Everyone knows the legacy of Jackie Robinson, but what of Kenichi Zenimura? Now both children and grown up children can learn about a pioneer baseball player who not only changed baseball for Japanese Americans, but also professional baseball in Japan.
Barbed Wire Baseball, a recently released children’s picture book, chronicles the life of Kenichi Zenimura (1900-1968), from an eight year old who dreams of nothing other than becoming a baseball player against his parent’s wishes, to the adult who brings baseball to life in the Gila River internment camp during World War II before a crowd of 6,000 people. Through imaginative illustrations and a sleek narrative, a story of dreams, adversity, and triumph is beautifully told.
Zenimura, born in Japan, but raised in Hawai‘i then California, is very much the father of Japanese American baseball. The most famous photo of him, which plays a role in the book, shows him flanked by Babe Ruth and Lou Gehrig before a 1927 exhibition game in Fresno when the Yankees played locals. In it, those two baseball greats tower over the diminutive Zenimura, but this belies that he also was a giant of baseball, excelling in all positions. He was also the inspiration of the father figure in the 2007 Desmond Nakano film, American Pastimes.
The challenge of breathing life into this story in a children’s picture book was not an easy task. Evoking the distant past, while keeping characters real and fresh for children, is even more difficult than it is for adults.
The choice of illustrator Yuko Shimizu, whose work has been in major publications such as Time, Newsweek, The New York Times, and The New Yorker, was a fine one. Shimizu’s contemporary Japanese sensibility brings a feeling of authenticity to the period and to the story as well.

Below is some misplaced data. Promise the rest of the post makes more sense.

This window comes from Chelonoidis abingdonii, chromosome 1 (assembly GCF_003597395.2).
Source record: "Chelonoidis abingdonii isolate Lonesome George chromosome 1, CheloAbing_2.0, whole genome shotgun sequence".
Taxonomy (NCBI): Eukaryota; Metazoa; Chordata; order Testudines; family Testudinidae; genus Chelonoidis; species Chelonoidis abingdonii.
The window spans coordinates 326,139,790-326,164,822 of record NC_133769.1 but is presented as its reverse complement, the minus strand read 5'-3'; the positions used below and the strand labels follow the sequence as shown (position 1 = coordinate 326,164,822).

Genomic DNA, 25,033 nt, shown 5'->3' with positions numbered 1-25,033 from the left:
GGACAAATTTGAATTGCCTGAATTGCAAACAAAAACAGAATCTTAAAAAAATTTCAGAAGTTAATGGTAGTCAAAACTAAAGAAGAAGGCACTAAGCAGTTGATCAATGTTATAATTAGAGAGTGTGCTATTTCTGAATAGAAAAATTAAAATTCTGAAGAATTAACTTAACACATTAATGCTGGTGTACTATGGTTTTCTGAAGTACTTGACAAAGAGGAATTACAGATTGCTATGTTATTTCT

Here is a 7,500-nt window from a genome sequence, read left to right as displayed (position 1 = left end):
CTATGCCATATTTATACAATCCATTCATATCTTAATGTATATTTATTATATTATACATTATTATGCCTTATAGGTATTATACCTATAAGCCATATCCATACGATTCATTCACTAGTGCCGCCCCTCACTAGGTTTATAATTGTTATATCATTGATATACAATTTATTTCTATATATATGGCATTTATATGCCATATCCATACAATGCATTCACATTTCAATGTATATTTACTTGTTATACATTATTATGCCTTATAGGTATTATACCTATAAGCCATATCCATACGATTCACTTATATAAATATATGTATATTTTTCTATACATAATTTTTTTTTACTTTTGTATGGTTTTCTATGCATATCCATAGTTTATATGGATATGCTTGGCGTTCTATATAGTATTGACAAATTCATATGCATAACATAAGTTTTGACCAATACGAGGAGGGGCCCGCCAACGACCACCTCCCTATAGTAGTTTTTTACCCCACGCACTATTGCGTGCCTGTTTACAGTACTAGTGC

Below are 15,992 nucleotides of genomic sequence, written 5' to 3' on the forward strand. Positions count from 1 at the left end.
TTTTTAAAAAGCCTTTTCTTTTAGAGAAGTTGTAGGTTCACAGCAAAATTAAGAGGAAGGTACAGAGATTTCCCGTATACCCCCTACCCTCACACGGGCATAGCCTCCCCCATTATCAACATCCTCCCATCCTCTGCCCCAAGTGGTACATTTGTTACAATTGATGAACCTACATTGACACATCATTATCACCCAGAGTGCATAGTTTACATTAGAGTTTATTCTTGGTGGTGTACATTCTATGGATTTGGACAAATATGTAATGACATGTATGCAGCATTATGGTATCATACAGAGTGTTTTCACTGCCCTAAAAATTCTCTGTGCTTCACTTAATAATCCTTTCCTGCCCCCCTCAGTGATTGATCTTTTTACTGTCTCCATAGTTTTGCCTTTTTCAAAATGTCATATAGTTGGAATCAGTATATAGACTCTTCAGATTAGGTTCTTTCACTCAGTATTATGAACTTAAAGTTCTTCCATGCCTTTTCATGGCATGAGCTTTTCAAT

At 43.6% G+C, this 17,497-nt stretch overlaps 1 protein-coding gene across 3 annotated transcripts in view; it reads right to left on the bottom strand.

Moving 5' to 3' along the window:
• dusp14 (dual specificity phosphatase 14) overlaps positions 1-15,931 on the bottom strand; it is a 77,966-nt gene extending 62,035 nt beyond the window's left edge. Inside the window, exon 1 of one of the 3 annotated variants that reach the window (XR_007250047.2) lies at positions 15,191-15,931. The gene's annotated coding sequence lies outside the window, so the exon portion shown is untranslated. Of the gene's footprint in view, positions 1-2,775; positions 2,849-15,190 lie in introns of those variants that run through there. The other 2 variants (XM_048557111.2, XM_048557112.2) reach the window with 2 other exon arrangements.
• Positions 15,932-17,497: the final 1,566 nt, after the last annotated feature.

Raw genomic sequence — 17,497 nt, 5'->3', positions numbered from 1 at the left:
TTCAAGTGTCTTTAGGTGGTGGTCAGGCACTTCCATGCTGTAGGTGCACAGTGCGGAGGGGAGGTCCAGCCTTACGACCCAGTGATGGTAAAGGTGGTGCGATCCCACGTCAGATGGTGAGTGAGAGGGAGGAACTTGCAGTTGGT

Although her muted colors and traditional Japanese motifs suggest the past, her contemporary composition and viewer perspective not only brings motion, but also vitality to the story, which so effectively propels the narrative forward. Creativity abounds in the illustrations, appealing to a child’s sense of wonder—one shows Zenimura running the bases, and is viewed from such a low angle that he’s seen flying through stylized Japanese clouds.
From the start, readers sense something wonderful will follow by just taking in the usually routine title page and cover, but there’s nothing of the sort there. The former uses a vintage baseball ticket to display publisher information, as a hand clutches it in front of barbed wire, and the cover art mimics an antique baseball card.
Author Marissa Moss does more than a respectable job of presenting a great deal of information, while keeping the story lean and still having emotional drama that will appeal to children. She finds a fine balance of keeping the language accessible to younger readers and interesting enough for older ones. The printed text is most often embedded in the illustrations and reflects the wonderful harmony of the two.
Stories based on true events and people often bring questions, so older children and parents will appreciate three supplemental pages, which include a short biography of Kenichi Zenimura, author and illustrator notes, and even a bibliography with websites for the inquisitive and precocious.
A feast for the eyes and nourishment for the soul, Barbed Wire Baseball succeeds in its inspiring journey of personal triumph, and shows that even the fences of an internment camp cannot contain the power of the human spirit.